First 5 Non-Coding Books A Developer Must Read

As a software engineer, you have a lot to learn! Programming languages, tools, getting your webcam to work consistently between slack, zoom, and Teams. But there's more to learn than just coding. Here are my top 5 non-coding first books to read.

First 5 non-coding books a developer must read
First 5 non-coding books a developer must read

As a software engineer, you have a lot to learn! Programming languages, tools, libraries, packages, editor add-ins, and how to get your webcam to work consistently when switching between slack, zoom, and Teams. But there are also some important things to learn early in your career that are not coding or tool related. Here's my list of the first 5 books I think you should read that are not code related.

There's More Than Just Code?

Over the last few decades, I've managed a lot of software engineers. I can tell you that the one area inexperienced developers consistently fall short on is the stuff that has to happen beyond the heads-down coding. Don't get me wrong, software developers have to be good at writing code. That's a given. But software engineers also have to be good at all the other things it takes to make sure you are sitting there writing the correct code in the correct way within a correct delivery framework.

These books have proven themselves time and again as invaluable in understanding all these "other things." Even if you read some of them, or even just skim them, and think they don't apply to you now, the knowledge you'll gain will help you understand how software shops have worked, work now, and may work in future software engineer jobs you get.

So check them out.

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#1 The Mythical Man-Month

by Fred Brooks

The Mythical Man-Month is the classic book you've likely already heard of that answers the question "How does a large project get to be one year late? One day at a time." It's the first written of the books on this list and a great place to understand you can't just add people to a project and make the project get done quicker. I recommend this book to understand where we've been in our old thinking and to prevent that same mindset in today's agile world.

#2 The Phoenix Project

by Gene Kim, Kevin Behr, and George Spafford

The Phoenix Project is an IT storybook. It walks you through a fictional company story in order to demonstrate its journey towards an agile software development approach. This is an excellent book that helps you see pain points in your own organization and how agile practices could alleviate those pain points. I recommend it even for software engineers because it will help you see these challenges from IT manager perspectives as well as your own.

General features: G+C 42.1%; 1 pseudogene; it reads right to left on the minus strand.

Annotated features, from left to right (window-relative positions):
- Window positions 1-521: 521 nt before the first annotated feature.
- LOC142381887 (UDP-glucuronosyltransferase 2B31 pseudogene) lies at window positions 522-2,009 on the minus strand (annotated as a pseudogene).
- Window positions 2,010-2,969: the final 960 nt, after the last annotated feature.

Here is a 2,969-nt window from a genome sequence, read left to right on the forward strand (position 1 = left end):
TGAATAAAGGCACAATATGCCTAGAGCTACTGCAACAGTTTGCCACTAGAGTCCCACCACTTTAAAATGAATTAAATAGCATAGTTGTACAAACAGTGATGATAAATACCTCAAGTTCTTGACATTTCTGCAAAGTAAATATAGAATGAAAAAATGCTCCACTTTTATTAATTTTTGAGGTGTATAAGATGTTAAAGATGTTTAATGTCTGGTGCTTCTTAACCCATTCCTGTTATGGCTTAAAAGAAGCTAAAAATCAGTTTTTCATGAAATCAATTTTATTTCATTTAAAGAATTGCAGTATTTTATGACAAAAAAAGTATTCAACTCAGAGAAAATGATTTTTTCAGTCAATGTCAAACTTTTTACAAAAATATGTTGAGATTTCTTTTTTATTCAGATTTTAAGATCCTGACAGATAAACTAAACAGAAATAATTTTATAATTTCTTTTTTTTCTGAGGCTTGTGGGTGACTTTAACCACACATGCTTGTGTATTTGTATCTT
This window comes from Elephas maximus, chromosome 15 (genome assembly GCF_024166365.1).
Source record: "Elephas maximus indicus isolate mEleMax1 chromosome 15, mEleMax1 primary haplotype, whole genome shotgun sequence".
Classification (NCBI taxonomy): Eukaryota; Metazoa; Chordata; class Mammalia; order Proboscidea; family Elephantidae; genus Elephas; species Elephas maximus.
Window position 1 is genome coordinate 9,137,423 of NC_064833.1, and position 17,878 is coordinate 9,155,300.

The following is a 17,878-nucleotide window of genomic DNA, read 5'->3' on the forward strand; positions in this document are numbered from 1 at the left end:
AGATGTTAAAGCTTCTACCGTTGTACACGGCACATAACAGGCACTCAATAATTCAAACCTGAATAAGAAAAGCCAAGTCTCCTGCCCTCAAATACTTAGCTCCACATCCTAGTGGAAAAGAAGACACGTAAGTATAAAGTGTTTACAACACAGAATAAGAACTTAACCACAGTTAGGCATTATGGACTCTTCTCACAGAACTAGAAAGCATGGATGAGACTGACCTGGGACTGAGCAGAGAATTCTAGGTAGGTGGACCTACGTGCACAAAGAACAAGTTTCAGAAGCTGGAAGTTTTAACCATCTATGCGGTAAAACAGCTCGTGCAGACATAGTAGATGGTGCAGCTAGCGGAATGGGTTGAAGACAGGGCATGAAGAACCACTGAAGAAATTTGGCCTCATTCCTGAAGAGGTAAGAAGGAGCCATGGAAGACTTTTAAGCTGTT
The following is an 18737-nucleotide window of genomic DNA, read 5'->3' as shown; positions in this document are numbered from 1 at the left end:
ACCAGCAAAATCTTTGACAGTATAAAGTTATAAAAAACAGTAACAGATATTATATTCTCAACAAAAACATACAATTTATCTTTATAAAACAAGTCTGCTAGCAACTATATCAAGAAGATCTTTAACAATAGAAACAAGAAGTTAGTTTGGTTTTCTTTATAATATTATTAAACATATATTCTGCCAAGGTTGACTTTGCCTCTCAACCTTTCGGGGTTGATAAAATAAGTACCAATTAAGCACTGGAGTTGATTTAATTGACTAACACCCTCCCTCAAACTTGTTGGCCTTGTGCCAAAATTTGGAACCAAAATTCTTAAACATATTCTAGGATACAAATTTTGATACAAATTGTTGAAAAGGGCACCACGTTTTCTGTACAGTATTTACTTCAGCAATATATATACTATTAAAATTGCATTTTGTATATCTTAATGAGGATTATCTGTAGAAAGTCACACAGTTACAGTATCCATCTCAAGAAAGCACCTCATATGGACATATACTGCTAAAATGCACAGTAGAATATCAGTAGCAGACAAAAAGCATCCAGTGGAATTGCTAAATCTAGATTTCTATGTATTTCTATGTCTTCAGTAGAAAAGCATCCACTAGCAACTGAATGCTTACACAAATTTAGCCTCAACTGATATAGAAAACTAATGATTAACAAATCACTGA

#3 The Unicorn Project

by Gene Kim

Whereas The Phoenix Project focuses on the fictional Parts Unlimited company challenges from the IT manager's perspective, The Unicorn Project jumps into the same timeline but follows the events from the development, testing, and operations perspective. So, The Unicorn Project focuses specifically on the software engineer's viewpoint. This is an awesome follow-up to the prior book, and it's great to walk through the same company situations from both perspectives. I highly recommend this book as it will give you concrete challenges to watch for in your organization and examples of how to handle those challenges.

#4 Grit

by Angela Duckworth

Grit is all about persevering during tough times. And this applies equally to personal/life events as well as specific work projects or events. It's a great motivator that helps you think about and focus on the things you really love, and how to channel that focus and get those things done. I recommend this as a great motivating book when you've been on a long project or when you're doing some serious goal-setting or career planning.

#5 The Pragmatic Programmer

by Andrew Hunt and David Thomas

Despite this book being in publication for over 20 years, its content about avoiding common issues with software project management and team dynamics continues to be just as relevant today. Technology may have changed, and where we sit as we do our work, but we still must tackle the same challenges. Effective communication, avoiding duplicate work, writing flexible code no matter the specific programming language, and focusing on team and project success- these are all concepts that the book still covers effectively. I highly recommend it because it will help you think about all those things in addition to just heads-down programming that make your projects and you ultimately successful.

Wrap-Up: Non-Coding Books You Must Read

You really can't go wrong with any of these books. They will motivate you. They will show you challenges to watch for in your current organization. They will give context beyond the programming language you are currently learning and help make you a well-rounded software engineer who understands the bigger picture. And these are all great things for boosting your career.

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